It’s been a long time coming, but the 15th album from Nick Cave & the Bad Seeds proves to have been well worth the wait. It is, quite simply, extraordinary. Arguably the band’s finest work.
For the past two weeks I’ve been listening to this album every morning on the train as I head to work. By the time I get to London Waterloo, I am astral.
The album is softer and more melancholic than the band’s previous projects. Nick Cave’s baritone vocal is as dark and brooding as ever, but less menacing, more melancholic. There’s not a bad song on the album, but standout tracks are “We No Who U R”, “Jubilee Street”, “Mermaids” and the astonishing “Higgs Boson Blues”. Anyone who can reference Miley Cyrus, Robert Johnson and the Higgs Boson in the same song to deliver an existential masterpiece is ok in my book.
The album’s greatness owes as much to the talents of multi-instrumentalist Warren Ellis as it does to the poetic inventiveness of Nick Cave. Warren Ellis’s distorted guitar tone is organic and sonically rich. His haunting riffs float in the ether. They exude fragility and vulnerability.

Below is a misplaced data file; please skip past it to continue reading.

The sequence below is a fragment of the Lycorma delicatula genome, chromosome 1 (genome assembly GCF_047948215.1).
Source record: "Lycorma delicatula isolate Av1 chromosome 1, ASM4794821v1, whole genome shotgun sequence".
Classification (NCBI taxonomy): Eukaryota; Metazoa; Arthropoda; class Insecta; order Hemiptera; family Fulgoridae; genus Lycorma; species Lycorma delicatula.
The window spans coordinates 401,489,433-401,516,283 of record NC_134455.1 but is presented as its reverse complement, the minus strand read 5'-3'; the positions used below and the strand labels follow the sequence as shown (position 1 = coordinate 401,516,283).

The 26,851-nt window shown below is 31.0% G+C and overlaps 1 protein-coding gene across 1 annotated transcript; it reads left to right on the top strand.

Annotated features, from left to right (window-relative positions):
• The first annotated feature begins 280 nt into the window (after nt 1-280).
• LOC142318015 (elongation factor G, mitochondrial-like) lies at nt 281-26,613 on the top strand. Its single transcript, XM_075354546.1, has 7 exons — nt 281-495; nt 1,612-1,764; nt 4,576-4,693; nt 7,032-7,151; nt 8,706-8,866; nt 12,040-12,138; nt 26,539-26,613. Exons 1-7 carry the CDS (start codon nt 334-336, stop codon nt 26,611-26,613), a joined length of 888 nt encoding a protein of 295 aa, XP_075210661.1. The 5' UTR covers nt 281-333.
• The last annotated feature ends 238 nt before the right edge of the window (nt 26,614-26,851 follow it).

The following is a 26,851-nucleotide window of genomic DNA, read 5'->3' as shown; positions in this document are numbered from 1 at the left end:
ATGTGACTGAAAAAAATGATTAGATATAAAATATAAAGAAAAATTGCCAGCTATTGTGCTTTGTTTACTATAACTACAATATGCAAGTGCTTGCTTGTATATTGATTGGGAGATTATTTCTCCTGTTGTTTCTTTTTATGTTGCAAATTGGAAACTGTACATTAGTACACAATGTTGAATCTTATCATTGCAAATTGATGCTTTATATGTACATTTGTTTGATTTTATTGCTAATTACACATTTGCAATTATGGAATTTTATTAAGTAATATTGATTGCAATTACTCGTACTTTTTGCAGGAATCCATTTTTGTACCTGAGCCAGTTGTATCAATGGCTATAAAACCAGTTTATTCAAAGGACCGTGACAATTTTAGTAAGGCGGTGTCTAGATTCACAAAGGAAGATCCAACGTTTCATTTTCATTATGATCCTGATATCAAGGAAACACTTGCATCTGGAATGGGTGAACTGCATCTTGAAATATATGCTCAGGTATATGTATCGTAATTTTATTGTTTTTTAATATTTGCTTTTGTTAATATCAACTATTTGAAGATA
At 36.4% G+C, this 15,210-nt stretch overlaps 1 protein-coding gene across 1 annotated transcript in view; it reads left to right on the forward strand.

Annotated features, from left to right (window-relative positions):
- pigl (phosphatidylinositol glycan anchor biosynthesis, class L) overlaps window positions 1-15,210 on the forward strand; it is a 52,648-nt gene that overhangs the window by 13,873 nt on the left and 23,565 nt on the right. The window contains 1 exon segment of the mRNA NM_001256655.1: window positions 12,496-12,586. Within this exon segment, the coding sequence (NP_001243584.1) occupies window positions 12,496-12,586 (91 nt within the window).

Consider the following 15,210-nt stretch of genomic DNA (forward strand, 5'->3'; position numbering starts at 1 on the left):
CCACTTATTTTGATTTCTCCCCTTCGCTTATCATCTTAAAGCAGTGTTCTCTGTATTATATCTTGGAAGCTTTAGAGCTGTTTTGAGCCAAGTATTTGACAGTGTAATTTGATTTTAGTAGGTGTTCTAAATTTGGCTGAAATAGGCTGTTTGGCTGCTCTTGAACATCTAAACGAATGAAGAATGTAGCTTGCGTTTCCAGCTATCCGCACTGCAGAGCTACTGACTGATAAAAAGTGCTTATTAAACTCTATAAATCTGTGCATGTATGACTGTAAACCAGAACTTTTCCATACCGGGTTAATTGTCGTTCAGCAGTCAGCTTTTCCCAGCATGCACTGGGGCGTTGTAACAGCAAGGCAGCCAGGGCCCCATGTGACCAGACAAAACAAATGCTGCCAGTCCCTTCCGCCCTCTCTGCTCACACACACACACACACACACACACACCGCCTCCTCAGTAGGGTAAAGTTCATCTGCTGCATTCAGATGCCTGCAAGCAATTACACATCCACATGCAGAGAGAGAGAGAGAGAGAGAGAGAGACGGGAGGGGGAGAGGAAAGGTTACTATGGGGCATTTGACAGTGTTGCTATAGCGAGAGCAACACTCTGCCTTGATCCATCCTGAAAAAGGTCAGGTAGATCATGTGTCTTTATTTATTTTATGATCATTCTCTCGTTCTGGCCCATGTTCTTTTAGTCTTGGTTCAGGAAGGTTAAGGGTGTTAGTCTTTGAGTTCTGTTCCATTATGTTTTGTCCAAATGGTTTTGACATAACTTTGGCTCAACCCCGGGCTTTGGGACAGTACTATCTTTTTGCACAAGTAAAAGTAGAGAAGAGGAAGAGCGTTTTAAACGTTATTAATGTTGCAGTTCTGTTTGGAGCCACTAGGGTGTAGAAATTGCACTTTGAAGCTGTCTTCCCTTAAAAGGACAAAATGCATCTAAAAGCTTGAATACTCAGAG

Throughout the album Warren Ellis uses his signature 23″-scale 4-string tenor solid body electric that he developed with Eastwood Guitars to serve up some unique tonal qualities.
Nick Cave says:
Well, if I were to use that threadbare metaphor of albums being like children, then Push The Sky Away is the ghost-baby in the incubator and Warren’s loops are its tiny, trembling heart-beat.
Compared to a few weeks ago, the early morning commute by train to London Waterloo now offers an altogether different kind of journey.